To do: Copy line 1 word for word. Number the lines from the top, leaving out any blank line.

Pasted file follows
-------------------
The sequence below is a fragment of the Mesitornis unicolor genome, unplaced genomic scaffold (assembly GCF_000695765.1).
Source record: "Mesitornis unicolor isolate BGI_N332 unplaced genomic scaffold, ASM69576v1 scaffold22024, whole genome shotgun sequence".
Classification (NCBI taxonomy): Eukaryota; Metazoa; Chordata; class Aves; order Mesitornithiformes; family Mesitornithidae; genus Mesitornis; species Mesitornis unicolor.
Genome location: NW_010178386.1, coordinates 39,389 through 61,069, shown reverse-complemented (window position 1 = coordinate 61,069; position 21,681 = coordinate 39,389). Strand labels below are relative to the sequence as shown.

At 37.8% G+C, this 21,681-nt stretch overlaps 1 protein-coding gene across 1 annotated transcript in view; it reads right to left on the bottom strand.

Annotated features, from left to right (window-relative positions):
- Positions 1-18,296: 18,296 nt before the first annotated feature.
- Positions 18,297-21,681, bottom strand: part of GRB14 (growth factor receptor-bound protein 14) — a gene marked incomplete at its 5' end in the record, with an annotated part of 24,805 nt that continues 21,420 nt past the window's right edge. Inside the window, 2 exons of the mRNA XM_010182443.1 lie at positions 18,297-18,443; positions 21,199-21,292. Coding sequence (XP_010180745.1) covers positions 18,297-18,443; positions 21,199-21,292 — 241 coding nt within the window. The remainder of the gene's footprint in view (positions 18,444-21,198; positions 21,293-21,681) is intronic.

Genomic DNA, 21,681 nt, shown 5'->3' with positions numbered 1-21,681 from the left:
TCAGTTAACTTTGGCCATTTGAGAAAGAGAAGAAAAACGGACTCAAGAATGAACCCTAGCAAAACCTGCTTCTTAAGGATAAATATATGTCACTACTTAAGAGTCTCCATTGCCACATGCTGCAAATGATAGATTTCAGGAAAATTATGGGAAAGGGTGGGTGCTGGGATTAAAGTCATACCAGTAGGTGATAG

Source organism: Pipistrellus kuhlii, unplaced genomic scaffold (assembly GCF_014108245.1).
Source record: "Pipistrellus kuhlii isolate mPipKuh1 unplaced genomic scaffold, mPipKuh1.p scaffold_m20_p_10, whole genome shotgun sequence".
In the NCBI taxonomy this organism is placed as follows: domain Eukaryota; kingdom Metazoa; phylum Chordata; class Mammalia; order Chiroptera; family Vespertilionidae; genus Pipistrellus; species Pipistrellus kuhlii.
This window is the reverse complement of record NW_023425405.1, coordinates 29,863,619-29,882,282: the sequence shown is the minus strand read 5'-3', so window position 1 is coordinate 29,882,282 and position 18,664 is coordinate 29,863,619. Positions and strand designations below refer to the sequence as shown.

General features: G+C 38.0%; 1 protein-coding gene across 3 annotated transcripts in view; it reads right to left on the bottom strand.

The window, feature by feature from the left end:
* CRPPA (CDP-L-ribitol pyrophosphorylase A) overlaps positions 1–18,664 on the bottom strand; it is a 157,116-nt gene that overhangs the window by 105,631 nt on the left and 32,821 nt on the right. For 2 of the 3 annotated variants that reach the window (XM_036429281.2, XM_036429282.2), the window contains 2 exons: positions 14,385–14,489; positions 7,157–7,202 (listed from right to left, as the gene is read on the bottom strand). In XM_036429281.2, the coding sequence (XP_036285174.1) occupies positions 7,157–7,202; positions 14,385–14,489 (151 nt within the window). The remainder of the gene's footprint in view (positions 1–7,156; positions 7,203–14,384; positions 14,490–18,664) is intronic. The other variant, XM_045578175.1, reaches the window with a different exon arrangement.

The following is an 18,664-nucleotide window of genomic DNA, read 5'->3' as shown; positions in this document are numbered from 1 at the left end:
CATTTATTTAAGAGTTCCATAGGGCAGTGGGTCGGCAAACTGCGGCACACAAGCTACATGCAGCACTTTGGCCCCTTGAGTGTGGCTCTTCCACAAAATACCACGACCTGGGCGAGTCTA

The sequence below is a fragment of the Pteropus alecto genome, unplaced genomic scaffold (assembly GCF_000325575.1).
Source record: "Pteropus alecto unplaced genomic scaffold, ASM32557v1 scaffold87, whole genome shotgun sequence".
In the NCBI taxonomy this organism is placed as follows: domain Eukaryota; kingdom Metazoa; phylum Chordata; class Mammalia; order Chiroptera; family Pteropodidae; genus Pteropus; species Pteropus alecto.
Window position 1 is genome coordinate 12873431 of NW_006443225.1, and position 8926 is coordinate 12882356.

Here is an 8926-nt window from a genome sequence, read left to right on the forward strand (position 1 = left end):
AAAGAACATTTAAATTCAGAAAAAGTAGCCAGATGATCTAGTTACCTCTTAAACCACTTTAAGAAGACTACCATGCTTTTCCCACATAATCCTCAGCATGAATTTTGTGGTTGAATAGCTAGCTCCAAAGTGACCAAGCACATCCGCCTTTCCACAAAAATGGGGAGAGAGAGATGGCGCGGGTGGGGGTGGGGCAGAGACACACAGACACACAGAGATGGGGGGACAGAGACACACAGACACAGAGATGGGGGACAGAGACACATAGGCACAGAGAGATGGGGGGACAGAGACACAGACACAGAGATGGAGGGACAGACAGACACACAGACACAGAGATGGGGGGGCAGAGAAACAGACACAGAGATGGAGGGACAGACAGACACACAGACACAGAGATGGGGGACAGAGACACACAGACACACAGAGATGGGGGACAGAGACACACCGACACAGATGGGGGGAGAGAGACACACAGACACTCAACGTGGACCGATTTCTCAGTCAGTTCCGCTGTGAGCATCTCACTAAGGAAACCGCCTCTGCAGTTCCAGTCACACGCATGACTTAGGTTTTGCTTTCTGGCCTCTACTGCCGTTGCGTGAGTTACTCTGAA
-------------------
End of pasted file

The sequence below is a fragment of the Mesitornis unicolor genome, unplaced genomic scaffold (assembly GCF_000695765.1).